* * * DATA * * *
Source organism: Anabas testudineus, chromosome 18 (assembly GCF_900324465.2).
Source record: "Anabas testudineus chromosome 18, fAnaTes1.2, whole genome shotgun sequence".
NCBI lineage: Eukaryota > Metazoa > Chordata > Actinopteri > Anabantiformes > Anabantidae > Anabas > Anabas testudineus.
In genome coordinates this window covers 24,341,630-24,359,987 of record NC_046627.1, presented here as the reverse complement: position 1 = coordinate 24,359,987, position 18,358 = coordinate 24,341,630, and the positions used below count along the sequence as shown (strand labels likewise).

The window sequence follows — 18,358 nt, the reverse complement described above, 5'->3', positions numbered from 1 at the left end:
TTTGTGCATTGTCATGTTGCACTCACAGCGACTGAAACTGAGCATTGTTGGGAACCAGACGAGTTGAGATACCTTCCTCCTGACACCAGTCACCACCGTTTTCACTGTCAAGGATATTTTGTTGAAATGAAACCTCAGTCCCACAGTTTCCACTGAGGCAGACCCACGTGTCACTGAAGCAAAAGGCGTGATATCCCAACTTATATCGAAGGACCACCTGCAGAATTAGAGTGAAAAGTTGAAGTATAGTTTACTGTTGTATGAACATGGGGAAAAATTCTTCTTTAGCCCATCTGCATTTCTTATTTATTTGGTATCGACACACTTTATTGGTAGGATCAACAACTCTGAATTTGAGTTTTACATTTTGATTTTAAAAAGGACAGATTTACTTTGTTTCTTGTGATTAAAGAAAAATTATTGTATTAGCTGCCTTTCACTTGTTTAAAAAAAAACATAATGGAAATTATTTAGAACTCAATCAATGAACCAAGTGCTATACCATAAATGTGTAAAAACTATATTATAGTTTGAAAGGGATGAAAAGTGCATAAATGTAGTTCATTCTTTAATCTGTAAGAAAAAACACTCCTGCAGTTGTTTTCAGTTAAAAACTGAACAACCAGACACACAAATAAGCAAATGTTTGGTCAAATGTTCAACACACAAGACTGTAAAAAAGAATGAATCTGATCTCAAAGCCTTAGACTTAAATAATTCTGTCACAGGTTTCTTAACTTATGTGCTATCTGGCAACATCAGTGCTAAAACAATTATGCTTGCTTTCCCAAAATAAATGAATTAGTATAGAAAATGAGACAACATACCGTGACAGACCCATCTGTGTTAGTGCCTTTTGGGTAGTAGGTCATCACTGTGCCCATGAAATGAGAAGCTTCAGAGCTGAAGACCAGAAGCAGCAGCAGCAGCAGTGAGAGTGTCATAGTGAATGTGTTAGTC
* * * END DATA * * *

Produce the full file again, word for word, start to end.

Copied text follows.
Source organism: Anabas testudineus, chromosome 18 (assembly GCF_900324465.2).
Source record: "Anabas testudineus chromosome 18, fAnaTes1.2, whole genome shotgun sequence".
NCBI lineage: Eukaryota > Metazoa > Chordata > Actinopteri > Anabantiformes > Anabantidae > Anabas > Anabas testudineus.
In genome coordinates this window covers 24,341,630-24,359,987 of record NC_046627.1, presented here as the reverse complement: position 1 = coordinate 24,359,987, position 18,358 = coordinate 24,341,630, and the positions used below count along the sequence as shown (strand labels likewise).

The window sequence follows — 18,358 nt, the reverse complement described above, 5'->3', positions numbered from 1 at the left end:
TTTGTGCATTGTCATGTTGCACTCACAGCGACTGAAACTGAGCATTGTTGGGAACCAGACGAGTTGAGATACCTTCCTCCTGACACCAGTCACCACCGTTTTCACTGTCAAGGATATTTTGTTGAAATGAAACCTCAGTCCCACAGTTTCCACTGAGGCAGACCCACGTGTCACTGAAGCAAAAGGCGTGATATCCCAACTTATATCGAAGGACCACCTGCAGAATTAGAGTGAAAAGTTGAAGTATAGTTTACTGTTGTATGAACATGGGGAAAAATTCTTCTTTAGCCCATCTGCATTTCTTATTTATTTGGTATCGACACACTTTATTGGTAGGATCAACAACTCTGAATTTGAGTTTTACATTTTGATTTTAAAAAGGACAGATTTACTTTGTTTCTTGTGATTAAAGAAAAATTATTGTATTAGCTGCCTTTCACTTGTTTAAAAAAAAACATAATGGAAATTATTTAGAACTCAATCAATGAACCAAGTGCTATACCATAAATGTGTAAAAACTATATTATAGTTTGAAAGGGATGAAAAGTGCATAAATGTAGTTCATTCTTTAATCTGTAAGAAAAAACACTCCTGCAGTTGTTTTCAGTTAAAAACTGAACAACCAGACACACAAATAAGCAAATGTTTGGTCAAATGTTCAACACACAAGACTGTAAAAAAGAATGAATCTGATCTCAAAGCCTTAGACTTAAATAATTCTGTCACAGGTTTCTTAACTTATGTGCTATCTGGCAACATCAGTGCTAAAACAATTATGCTTGCTTTCCCAAAATAAATGAATTAGTATAGAAAATGAGACAACATACCGTGACAGACCCATCTGTGTTAGTGCCTTTTGGGTAGTAGGTCATCACTGTGCCCATGAAATGAGAAGCTTCAGAGCTGAAGACCAGAAGCAGCAGCAGCAGCAGTGAGAGTGTCATAGTGAATGTGTTAGTC